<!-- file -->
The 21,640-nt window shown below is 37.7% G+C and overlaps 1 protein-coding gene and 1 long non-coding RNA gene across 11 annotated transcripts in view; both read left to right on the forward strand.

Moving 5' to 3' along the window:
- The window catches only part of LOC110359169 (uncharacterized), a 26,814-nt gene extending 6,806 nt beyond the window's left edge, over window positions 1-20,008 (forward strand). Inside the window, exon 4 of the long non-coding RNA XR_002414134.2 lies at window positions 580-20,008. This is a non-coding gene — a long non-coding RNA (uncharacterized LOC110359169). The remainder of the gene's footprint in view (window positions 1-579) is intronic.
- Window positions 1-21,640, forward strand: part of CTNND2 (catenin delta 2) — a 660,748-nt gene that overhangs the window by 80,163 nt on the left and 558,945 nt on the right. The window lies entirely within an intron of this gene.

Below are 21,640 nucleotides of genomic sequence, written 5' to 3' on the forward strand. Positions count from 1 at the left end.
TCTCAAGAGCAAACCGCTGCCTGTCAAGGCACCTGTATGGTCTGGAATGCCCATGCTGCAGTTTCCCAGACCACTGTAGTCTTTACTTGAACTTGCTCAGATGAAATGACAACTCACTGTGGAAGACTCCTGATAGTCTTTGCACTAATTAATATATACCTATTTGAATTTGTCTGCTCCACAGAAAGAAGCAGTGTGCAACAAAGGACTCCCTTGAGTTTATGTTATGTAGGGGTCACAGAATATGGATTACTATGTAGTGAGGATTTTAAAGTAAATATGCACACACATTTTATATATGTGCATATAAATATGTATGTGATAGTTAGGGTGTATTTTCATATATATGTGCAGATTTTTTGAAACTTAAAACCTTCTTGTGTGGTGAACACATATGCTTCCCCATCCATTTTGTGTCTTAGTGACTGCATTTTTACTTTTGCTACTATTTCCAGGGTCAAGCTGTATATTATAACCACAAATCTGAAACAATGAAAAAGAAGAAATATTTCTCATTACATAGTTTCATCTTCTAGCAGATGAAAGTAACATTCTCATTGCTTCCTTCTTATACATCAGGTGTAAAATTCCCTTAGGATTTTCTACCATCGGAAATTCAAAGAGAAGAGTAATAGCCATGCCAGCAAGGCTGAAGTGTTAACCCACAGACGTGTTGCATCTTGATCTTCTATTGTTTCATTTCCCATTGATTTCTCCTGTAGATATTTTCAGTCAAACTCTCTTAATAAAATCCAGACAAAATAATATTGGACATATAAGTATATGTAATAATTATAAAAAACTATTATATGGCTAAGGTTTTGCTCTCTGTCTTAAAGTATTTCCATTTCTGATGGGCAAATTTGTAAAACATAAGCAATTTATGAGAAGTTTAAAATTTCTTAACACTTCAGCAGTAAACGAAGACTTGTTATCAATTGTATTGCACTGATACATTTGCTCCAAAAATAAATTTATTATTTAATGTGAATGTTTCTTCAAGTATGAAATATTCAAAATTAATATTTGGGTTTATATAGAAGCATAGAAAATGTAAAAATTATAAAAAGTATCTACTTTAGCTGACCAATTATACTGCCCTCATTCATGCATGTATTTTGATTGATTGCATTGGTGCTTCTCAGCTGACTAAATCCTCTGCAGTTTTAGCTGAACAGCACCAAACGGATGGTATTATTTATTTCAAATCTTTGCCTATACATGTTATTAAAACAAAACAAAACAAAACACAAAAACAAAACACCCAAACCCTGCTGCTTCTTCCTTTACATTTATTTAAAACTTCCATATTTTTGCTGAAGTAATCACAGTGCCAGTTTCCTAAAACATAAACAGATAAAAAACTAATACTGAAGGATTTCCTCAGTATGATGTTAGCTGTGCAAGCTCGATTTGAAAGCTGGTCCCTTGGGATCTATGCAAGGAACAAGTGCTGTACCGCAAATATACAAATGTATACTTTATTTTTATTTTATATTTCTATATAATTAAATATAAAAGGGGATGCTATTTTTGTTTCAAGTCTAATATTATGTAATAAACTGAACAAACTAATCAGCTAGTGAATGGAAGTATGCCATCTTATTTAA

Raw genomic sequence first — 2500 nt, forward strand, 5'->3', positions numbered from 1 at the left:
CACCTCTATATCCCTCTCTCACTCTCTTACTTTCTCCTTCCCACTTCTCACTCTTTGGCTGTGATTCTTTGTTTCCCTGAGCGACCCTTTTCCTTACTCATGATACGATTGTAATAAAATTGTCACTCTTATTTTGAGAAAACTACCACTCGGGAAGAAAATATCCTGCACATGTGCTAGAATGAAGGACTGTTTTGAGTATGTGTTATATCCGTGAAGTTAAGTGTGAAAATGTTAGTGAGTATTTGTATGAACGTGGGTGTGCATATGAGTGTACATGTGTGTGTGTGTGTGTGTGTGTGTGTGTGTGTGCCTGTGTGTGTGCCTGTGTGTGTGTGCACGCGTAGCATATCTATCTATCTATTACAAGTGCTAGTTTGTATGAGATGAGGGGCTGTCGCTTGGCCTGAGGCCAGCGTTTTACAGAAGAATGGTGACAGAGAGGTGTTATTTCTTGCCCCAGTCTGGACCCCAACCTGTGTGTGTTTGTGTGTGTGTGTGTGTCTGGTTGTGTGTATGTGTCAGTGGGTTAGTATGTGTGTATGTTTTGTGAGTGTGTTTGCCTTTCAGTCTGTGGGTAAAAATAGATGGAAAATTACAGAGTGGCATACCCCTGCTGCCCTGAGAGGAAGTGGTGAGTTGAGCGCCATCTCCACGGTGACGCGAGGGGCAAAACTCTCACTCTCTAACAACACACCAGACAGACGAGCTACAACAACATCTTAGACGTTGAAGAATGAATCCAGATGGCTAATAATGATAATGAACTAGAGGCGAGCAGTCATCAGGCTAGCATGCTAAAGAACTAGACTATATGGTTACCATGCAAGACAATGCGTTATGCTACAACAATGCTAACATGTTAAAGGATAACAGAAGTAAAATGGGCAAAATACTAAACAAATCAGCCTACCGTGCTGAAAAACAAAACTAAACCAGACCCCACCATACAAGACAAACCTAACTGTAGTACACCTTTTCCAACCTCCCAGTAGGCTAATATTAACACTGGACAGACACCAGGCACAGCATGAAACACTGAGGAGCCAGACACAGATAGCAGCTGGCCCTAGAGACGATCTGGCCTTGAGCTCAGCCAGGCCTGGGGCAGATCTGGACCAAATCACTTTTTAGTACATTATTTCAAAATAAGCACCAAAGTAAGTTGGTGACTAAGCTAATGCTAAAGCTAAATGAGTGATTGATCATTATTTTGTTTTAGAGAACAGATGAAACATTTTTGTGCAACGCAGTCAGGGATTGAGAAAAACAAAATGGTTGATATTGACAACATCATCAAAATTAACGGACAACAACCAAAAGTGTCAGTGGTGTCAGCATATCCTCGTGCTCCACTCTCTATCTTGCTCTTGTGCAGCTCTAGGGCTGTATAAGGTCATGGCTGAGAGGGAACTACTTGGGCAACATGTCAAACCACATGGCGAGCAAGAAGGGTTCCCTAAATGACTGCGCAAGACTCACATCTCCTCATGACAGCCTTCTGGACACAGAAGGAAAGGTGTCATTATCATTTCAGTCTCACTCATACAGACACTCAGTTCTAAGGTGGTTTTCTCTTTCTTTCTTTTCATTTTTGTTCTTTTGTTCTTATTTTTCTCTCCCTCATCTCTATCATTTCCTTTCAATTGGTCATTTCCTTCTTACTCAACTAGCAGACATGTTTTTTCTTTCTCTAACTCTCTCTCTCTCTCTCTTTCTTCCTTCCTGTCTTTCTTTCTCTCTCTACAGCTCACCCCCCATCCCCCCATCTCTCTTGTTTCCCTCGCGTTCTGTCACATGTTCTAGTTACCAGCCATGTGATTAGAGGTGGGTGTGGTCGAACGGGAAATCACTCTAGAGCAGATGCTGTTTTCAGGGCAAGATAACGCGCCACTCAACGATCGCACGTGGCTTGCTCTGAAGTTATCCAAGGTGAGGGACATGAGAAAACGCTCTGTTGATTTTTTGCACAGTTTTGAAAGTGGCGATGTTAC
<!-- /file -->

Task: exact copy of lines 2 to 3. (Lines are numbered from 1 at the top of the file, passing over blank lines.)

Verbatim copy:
Moving 5' to 3' along the window:
- The window catches only part of LOC110359169 (uncharacterized), a 26,814-nt gene extending 6,806 nt beyond the window's left edge, over window positions 1-20,008 (forward strand). Inside the window, exon 4 of the long non-coding RNA XR_002414134.2 lies at window positions 580-20,008. This is a non-coding gene — a long non-coding RNA (uncharacterized LOC110359169). The remainder of the gene's footprint in view (window positions 1-579) is intronic.